One of my main jobs is to dive into piles of data and somehow distill them into something usable. What will river flows look like in 2-3 months? What will reservoirs look like at the end of the year? How much water can we expect to get from the current snowpack? Etc etc. I have been studying that last question for several years now. It's the duty of the Natural Resources Conservation Service to come up with a number as to how much water there is in the snow, but it is up to me to figure out how that water will eventually arrive and what to do with that water once we get it. So I'm constantly checking snow levels and comparing that to river flows. A while back I discovered a very nice linear relationship between snow and runoff. We're talking r-squares of >0.95. I could predict how much water we could expect while there was snow still up in the mountains. Unfortunately that was only a small piece of the puzzle. It was that period of time AFTER the snow had melted which was difficult to predict. I tried a few different methods but usually ended up with a shotgun-blast graph. Last week, however, I stumbled onto something that was very interesting but also quite disturbing. I looked at the volumes of water that came down the rivers while there was snow in the mountains and afterward. The initial graph looked like the all-too-familiar shotgun blast, but a pattern DID emerge. When I separated the data into pre-2007 and post-2007, nice linear relationships popped out. Prior to 2007 20-30% of the runoff happened while there was still snow in the mountains. After 2007, however, the numbers jumped to 70-90%.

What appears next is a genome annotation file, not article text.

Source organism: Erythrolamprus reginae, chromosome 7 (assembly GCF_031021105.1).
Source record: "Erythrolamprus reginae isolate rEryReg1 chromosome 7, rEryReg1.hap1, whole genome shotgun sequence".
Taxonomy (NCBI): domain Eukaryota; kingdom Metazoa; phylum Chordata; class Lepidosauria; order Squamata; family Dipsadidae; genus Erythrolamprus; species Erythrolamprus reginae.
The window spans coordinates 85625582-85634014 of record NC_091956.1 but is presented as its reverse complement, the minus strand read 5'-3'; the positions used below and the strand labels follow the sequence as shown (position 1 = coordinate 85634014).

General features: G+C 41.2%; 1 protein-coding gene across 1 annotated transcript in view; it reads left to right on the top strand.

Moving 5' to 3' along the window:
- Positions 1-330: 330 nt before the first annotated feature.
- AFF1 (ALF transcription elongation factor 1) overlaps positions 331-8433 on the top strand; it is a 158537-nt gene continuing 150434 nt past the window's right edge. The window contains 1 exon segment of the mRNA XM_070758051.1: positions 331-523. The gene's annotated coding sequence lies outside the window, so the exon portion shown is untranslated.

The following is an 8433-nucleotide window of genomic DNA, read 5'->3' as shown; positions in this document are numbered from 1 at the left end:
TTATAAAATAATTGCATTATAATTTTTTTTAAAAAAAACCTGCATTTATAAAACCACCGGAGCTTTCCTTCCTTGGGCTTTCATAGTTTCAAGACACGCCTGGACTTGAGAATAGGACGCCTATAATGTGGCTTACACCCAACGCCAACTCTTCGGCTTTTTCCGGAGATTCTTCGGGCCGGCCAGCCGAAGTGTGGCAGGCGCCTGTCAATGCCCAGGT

What does that mean? It simply means that the snowpack is melting much more quickly and earlier in the season. Is it a climate change signal? Possibly. Is it a signal shift due to continued drought? Possibly. Is it related to the phenomenon of dust-on-snow? Possibly. Are all of those things related? Yes. The dust-on-snow phenomenon has been studied intensively over the past several years. The hypothesis is that dust storms are becoming more frequent and severe due to increasingly warm springs which lead to higher winds. The ground becomes drier as well due to the increased temperatures and diminished soil moisture which cause particles to become more easily entrained. That dust then lands on the snow which reduces albedo. More energy is absorbed into the snow which then causes rapid warming and melting.
So perhaps my little finding is just one more piece of the puzzle. I'll put my hypothesis to the test right here on LJ. The NRCS has a forecast number of 66,000 ac-ft for one of our reservoir's inflow. My prediction is closer to 42,000 to 53,000. I'll post the final number on August 1st or 2nd. Let's see who's closer! SCIENCE!